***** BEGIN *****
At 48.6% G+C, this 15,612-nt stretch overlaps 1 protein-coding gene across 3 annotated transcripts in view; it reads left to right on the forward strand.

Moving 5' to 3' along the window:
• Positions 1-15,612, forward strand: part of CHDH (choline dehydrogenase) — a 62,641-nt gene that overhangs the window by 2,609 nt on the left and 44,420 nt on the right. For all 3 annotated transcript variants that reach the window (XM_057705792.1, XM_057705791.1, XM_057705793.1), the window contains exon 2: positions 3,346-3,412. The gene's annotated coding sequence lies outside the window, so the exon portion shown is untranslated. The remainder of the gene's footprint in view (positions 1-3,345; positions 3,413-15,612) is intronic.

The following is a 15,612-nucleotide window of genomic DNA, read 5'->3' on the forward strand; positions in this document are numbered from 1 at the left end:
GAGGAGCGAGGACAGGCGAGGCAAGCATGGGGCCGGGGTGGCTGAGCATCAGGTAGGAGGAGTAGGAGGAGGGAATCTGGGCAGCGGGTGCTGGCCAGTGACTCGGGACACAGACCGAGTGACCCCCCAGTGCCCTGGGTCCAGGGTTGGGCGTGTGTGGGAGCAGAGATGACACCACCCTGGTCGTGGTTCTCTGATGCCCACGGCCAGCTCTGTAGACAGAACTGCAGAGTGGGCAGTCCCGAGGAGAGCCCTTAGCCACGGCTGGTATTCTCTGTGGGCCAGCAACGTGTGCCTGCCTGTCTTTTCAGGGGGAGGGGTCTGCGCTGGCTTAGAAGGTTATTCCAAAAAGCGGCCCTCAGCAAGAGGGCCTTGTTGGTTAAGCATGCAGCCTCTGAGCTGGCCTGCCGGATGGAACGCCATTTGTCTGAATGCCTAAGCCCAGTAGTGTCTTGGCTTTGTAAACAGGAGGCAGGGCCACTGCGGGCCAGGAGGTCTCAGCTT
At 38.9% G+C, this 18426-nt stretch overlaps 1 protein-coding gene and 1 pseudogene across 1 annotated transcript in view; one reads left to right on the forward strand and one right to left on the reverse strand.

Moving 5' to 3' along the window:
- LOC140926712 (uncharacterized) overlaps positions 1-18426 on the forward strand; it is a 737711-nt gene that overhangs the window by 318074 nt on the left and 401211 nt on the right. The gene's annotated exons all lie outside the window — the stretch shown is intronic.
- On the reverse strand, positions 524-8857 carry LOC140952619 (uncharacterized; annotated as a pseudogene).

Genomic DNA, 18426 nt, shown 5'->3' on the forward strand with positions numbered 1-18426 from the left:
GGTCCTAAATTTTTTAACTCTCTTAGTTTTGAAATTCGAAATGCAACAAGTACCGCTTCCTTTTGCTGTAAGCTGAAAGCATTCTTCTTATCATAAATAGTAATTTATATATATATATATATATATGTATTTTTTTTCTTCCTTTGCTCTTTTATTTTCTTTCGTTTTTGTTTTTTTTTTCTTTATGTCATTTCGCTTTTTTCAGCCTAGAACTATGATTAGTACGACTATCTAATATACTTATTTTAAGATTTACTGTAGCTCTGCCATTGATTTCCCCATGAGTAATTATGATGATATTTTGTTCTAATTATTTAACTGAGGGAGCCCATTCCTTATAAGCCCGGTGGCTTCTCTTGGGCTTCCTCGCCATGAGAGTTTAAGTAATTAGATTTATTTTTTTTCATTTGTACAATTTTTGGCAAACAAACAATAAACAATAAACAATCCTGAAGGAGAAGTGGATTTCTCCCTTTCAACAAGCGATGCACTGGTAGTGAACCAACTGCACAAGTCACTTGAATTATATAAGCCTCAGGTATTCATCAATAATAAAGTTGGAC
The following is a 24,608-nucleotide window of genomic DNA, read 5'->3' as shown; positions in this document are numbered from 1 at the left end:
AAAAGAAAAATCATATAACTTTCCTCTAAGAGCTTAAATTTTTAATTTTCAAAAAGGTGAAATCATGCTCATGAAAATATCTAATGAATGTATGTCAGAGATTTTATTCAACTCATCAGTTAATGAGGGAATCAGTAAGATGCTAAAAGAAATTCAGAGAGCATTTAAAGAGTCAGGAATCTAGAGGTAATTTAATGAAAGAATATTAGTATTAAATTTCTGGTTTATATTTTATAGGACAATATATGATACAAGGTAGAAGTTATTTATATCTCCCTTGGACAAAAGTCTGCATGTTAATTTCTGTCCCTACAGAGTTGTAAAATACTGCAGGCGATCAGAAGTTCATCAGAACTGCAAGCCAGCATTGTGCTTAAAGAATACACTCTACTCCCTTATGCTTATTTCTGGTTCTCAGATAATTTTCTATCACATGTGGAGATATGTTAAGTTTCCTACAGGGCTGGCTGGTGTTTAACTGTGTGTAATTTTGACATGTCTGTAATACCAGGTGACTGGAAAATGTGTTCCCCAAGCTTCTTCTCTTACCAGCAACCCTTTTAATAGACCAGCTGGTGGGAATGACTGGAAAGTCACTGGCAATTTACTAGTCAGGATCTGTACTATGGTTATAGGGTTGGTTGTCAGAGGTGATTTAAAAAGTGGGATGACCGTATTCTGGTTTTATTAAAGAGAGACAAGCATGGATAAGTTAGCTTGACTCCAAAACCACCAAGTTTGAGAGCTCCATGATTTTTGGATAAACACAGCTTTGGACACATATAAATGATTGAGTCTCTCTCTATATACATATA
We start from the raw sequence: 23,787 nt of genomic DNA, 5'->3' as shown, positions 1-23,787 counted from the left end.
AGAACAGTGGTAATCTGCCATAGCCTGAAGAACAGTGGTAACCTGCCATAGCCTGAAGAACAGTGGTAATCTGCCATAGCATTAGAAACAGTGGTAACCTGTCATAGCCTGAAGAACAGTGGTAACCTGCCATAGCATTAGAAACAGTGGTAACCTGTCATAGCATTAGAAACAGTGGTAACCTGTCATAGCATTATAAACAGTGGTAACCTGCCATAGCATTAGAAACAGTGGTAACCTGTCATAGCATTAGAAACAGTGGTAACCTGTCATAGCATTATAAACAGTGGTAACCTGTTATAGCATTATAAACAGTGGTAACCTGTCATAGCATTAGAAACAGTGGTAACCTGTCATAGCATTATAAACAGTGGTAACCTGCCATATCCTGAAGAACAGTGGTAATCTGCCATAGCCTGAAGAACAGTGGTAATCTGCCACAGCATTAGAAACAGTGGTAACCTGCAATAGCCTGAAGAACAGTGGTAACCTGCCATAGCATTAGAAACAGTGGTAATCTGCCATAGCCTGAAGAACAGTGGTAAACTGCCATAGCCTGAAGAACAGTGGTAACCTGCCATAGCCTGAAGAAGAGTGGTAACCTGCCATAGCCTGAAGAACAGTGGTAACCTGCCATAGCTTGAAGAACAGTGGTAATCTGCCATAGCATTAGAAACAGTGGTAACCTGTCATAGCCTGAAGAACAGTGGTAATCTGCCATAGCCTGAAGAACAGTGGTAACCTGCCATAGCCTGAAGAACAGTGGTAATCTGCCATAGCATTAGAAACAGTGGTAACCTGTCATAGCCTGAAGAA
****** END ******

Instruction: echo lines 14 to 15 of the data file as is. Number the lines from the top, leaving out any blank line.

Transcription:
We start from the raw sequence: 23,787 nt of genomic DNA, 5'->3' as shown, positions 1-23,787 counted from the left end.
AGAACAGTGGTAATCTGCCATAGCCTGAAGAACAGTGGTAACCTGCCATAGCCTGAAGAACAGTGGTAATCTGCCATAGCATTAGAAACAGTGGTAACCTGTCATAGCCTGAAGAACAGTGGTAACCTGCCATAGCATTAGAAACAGTGGTAACCTGTCATAGCATTAGAAACAGTGGTAACCTGTCATAGCATTATAAACAGTGGTAACCTGCCATAGCATTAGAAACAGTGGTAACCTGTCATAGCATTAGAAACAGTGGTAACCTGTCATAGCATTATAAACAGTGGTAACCTGTTATAGCATTATAAACAGTGGTAACCTGTCATAGCATTAGAAACAGTGGTAACCTGTCATAGCATTATAAACAGTGGTAACCTGCCATATCCTGAAGAACAGTGGTAATCTGCCATAGCCTGAAGAACAGTGGTAATCTGCCACAGCATTAGAAACAGTGGTAACCTGCAATAGCCTGAAGAACAGTGGTAACCTGCCATAGCATTAGAAACAGTGGTAATCTGCCATAGCCTGAAGAACAGTGGTAAACTGCCATAGCCTGAAGAACAGTGGTAACCTGCCATAGCCTGAAGAAGAGTGGTAACCTGCCATAGCCTGAAGAACAGTGGTAACCTGCCATAGCTTGAAGAACAGTGGTAATCTGCCATAGCATTAGAAACAGTGGTAACCTGTCATAGCCTGAAGAACAGTGGTAATCTGCCATAGCCTGAAGAACAGTGGTAACCTGCCATAGCCTGAAGAACAGTGGTAATCTGCCATAGCATTAGAAACAGTGGTAACCTGTCATAGCCTGAAGAA